3. The method of claim 1, wherein the first etch process comprises:
providing a process gas comprising nitrogen trifluoride (NF3).
4. The method of claim 3, wherein the process gas further comprises at least one of chlorine (Cl2), oxygen (O2), or an inert gas.
5. The method of claim 1, wherein the selective passivation layer comprises an oxide layer.
6. The method of claim 5, wherein forming the selective passivation layer comprises:
exposing the substrate to a plasma of an oxygen containing gas.
7. The method of claim 6, wherein the oxygen containing gas comprises at least one of oxygen (O2) or helium-oxygen (He—O2).
8. The method of claim 1, wherein forming the selective passivation layer comprises:
exposing the substrate to a plasma of a passivation gas comprising at least one of a carbon-based gas, a polymer forming gas, or boron trichloride (BCI3).
9. The method of claim 8, wherein the passivation gas comprises difluoromethane (CH2F2).
10. The method of claim 1, wherein forming the selective passivation layer comprises:
exposing the substrate to a plasma; and
applying a bias power to a substrate support pedestal supporting the substrate.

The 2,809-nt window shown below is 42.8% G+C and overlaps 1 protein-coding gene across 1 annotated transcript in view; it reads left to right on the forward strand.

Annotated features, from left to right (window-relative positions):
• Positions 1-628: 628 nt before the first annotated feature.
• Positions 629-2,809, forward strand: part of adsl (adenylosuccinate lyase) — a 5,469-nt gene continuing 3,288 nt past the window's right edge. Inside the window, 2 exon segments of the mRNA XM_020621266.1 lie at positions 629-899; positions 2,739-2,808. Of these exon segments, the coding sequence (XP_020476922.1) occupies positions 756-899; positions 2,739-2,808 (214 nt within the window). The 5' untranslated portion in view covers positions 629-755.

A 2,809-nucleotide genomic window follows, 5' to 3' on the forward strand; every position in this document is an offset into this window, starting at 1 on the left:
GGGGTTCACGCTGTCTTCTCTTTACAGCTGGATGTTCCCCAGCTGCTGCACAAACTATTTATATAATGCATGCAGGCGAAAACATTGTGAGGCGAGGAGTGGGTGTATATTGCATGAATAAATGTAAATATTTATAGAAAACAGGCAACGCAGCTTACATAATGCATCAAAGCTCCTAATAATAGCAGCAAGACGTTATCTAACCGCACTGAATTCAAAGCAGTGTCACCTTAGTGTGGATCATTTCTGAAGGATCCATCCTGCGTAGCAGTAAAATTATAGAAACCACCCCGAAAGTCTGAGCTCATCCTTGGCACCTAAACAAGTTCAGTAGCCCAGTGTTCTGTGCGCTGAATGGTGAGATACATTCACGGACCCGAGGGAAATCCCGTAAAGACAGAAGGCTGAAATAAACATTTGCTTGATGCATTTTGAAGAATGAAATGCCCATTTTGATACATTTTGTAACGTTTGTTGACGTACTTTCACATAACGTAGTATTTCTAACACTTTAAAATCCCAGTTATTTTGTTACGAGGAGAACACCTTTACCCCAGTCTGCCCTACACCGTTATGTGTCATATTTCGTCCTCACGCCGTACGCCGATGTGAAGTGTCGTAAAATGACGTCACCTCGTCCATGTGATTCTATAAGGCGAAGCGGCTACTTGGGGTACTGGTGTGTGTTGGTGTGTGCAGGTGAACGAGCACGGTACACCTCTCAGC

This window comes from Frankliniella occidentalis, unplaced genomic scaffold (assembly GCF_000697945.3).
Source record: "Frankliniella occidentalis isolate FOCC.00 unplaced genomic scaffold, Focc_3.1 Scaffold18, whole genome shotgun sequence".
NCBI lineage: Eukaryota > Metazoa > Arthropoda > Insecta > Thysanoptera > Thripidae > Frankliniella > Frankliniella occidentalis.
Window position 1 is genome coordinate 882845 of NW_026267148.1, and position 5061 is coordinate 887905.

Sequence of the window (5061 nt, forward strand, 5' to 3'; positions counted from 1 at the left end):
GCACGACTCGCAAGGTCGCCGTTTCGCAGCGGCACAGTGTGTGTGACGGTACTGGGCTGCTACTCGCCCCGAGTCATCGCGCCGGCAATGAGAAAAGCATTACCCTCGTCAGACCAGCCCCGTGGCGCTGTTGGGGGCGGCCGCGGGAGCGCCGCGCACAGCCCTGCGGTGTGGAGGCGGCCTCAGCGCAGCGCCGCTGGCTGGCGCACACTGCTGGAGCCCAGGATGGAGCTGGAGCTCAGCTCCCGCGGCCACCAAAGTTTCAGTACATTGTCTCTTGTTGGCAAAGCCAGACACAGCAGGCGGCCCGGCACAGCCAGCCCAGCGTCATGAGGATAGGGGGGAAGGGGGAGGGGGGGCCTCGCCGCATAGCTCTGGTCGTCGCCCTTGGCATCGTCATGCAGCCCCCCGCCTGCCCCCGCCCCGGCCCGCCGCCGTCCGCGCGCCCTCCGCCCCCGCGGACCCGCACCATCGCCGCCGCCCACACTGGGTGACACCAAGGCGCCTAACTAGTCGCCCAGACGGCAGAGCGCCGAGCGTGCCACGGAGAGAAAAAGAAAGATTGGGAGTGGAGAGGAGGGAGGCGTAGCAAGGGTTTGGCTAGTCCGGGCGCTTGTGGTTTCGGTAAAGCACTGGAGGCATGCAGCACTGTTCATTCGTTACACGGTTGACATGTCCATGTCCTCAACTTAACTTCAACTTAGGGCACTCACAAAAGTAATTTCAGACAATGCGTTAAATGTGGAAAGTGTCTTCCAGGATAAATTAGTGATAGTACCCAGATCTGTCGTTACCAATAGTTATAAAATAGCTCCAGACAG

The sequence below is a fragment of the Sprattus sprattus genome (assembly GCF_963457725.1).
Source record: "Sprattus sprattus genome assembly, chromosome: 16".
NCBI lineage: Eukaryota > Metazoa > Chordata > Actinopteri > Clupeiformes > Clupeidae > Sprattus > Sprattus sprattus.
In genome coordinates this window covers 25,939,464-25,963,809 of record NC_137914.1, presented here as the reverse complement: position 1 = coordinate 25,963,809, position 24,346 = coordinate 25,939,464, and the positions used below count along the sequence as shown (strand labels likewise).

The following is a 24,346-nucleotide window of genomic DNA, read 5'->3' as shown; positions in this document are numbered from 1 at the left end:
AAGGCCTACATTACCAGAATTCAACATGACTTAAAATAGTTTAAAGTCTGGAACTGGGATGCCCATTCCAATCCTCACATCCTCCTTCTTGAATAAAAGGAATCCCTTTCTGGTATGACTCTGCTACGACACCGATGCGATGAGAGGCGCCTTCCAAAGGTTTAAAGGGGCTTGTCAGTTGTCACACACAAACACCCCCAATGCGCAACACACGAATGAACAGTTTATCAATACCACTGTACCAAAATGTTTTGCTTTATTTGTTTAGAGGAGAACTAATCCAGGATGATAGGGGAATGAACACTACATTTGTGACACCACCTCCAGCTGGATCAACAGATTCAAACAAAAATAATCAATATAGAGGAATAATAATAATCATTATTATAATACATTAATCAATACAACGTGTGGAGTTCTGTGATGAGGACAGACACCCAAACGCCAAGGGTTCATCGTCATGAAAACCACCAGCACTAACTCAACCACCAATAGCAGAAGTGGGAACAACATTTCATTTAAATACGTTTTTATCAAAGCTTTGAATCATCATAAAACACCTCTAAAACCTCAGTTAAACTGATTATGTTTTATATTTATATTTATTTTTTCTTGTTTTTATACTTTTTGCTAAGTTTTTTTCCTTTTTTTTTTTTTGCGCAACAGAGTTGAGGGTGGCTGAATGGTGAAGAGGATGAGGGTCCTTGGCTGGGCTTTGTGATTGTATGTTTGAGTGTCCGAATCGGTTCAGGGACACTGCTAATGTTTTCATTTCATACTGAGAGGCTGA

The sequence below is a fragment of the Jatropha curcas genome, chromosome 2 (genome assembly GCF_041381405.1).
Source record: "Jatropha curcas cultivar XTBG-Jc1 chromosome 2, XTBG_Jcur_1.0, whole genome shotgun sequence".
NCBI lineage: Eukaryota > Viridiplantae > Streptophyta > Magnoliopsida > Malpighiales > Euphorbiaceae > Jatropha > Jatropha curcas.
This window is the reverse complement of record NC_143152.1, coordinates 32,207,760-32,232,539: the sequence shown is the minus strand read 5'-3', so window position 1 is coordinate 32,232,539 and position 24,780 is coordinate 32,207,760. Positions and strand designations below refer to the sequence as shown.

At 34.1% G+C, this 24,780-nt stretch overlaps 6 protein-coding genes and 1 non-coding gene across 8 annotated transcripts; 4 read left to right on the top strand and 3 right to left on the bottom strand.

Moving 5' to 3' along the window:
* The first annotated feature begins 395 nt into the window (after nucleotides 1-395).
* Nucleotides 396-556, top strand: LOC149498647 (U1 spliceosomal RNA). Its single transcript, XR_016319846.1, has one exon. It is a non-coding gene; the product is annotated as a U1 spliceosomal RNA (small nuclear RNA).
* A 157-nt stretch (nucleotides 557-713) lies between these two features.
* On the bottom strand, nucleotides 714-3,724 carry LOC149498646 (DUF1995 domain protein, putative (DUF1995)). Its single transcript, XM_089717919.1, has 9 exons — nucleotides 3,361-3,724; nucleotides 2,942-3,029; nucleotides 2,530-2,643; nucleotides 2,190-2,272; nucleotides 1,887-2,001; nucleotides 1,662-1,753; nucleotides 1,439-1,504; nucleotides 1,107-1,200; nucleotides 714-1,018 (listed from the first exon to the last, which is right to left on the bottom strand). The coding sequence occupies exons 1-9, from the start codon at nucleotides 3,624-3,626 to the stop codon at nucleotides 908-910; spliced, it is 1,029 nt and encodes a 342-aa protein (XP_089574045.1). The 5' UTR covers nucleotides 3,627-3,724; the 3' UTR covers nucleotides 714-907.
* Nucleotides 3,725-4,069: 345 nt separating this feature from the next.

11. The method of claim 10, wherein the bias power is between about 100-700 Watts.
12. The method of claim 1, wherein the passivation layer is formed to about 1-10 nm.
13. The method of claim 1, wherein the gate structure has a width of about 320 Angstroms or less, and wherein extending the recess in the substrate comprises:
etching the recess to a depth of at least about 150 Angstroms.
14. The method of claim 1, further comprising:
repeatedly forming the selective passivation layer on the substrate and extending the recess in the substrate using the second etch process until a desired recess depth is reached.
15. The method of claim 1, further comprising:
forming a strain control layer atop the substrate and within the recess.
16. The method of claim 15, wherein the strain control layer comprises a silicon and germanium layer or a silicon and carbon layer.
17. A method for etching a substrate, comprising:
providing a substrate having a patterned mask layer formed thereon;
etching a feature into the substrate through the patterned mask using a first etch process;
forming a protective layer on sidewalls of the feature;
removing a bottom portion of the protective layer to expose the substrate; and